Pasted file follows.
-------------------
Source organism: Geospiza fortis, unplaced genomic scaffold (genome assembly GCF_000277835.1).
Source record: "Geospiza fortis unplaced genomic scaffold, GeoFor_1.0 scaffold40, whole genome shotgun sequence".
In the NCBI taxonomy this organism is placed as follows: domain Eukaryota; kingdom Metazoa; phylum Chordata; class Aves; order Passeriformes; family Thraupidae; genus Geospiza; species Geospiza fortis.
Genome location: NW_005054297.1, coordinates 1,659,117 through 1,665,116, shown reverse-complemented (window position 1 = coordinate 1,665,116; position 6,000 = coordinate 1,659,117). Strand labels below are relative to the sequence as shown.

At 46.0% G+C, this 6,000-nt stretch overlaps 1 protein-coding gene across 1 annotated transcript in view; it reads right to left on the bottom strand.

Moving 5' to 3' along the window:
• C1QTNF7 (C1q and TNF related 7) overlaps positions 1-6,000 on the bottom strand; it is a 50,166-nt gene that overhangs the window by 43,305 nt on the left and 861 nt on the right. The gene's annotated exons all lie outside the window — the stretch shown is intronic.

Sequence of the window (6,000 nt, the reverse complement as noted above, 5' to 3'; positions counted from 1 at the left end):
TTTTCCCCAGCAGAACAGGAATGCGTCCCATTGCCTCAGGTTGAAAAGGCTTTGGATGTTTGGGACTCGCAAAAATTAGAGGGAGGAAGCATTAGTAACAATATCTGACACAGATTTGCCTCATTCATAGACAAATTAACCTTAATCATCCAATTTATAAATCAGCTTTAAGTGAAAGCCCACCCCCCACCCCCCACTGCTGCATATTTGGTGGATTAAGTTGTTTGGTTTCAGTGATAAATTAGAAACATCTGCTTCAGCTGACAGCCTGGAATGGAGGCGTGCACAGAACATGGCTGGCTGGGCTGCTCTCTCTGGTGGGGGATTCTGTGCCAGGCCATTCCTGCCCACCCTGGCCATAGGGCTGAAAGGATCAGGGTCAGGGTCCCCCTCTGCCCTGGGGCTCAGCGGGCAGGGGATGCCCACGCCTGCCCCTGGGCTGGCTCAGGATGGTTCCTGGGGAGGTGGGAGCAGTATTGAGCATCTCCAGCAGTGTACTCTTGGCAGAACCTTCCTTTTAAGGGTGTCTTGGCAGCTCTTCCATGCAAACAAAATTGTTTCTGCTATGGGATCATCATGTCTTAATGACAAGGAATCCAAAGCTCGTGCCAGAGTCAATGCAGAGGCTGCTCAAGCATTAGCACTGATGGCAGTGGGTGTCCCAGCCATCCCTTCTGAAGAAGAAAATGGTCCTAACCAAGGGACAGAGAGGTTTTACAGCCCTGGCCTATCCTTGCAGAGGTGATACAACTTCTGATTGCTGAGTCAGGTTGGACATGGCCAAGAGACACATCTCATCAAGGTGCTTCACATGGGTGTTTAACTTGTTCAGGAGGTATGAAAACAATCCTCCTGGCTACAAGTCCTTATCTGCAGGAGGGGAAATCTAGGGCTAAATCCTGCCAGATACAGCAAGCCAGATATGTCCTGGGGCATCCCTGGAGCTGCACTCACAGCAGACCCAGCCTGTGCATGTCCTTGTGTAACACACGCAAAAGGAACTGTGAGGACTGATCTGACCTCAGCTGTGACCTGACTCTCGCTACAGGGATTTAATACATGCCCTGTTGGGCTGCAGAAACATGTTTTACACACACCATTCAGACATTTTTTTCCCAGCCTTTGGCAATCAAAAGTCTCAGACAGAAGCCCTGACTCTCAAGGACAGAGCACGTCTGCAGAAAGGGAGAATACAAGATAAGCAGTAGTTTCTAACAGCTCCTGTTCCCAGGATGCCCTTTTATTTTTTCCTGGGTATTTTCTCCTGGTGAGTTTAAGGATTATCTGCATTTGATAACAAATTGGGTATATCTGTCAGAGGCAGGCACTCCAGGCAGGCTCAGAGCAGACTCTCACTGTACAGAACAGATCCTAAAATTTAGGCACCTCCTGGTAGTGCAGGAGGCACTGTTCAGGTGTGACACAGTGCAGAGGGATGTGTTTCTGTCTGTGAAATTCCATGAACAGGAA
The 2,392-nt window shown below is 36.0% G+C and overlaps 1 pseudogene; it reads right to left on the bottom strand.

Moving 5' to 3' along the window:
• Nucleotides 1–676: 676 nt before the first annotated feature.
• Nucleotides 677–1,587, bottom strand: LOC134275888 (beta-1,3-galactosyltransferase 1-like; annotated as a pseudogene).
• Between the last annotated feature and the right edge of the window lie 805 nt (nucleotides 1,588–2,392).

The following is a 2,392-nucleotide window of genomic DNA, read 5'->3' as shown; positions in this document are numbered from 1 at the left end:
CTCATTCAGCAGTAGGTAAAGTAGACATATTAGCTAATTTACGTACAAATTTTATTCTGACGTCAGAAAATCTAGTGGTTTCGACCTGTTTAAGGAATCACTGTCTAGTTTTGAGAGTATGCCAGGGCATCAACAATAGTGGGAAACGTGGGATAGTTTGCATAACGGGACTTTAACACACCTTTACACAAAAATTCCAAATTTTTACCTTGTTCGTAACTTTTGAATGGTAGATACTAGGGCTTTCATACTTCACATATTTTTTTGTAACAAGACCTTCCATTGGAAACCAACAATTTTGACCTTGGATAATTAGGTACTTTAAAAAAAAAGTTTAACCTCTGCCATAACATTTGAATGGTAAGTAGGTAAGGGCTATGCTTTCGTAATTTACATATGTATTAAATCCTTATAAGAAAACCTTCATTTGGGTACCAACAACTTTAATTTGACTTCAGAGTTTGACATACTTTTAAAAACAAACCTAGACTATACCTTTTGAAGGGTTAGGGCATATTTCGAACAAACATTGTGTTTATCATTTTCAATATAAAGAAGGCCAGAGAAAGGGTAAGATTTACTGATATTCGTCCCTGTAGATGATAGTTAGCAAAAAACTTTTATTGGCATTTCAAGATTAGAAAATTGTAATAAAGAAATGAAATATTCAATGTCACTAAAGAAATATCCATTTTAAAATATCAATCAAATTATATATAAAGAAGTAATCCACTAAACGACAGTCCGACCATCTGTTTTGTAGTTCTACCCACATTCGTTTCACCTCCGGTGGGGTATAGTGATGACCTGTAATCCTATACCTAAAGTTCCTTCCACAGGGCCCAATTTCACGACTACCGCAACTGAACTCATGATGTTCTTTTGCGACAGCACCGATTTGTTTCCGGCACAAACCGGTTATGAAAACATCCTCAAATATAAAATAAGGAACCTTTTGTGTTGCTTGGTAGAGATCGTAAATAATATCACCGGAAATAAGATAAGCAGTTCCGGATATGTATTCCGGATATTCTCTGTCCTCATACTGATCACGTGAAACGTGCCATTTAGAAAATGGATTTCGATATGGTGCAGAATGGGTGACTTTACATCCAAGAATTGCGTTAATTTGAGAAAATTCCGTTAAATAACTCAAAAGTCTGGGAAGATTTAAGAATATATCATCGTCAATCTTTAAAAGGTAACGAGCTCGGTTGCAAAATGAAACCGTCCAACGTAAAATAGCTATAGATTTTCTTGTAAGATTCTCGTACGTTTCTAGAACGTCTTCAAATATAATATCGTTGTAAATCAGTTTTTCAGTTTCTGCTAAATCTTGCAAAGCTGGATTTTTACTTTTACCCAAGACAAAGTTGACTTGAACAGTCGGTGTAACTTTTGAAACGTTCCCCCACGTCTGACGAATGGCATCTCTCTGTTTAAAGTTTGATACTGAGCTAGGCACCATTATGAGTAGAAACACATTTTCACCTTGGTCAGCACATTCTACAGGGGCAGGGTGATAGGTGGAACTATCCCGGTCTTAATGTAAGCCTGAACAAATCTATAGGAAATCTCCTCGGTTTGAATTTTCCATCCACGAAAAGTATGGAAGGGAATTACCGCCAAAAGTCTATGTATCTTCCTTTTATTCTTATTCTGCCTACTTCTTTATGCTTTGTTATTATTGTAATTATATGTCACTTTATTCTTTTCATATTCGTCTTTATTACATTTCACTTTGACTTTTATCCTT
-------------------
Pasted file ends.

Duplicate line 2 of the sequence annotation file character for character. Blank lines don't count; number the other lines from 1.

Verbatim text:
Source record: "Geospiza fortis unplaced genomic scaffold, GeoFor_1.0 scaffold40, whole genome shotgun sequence".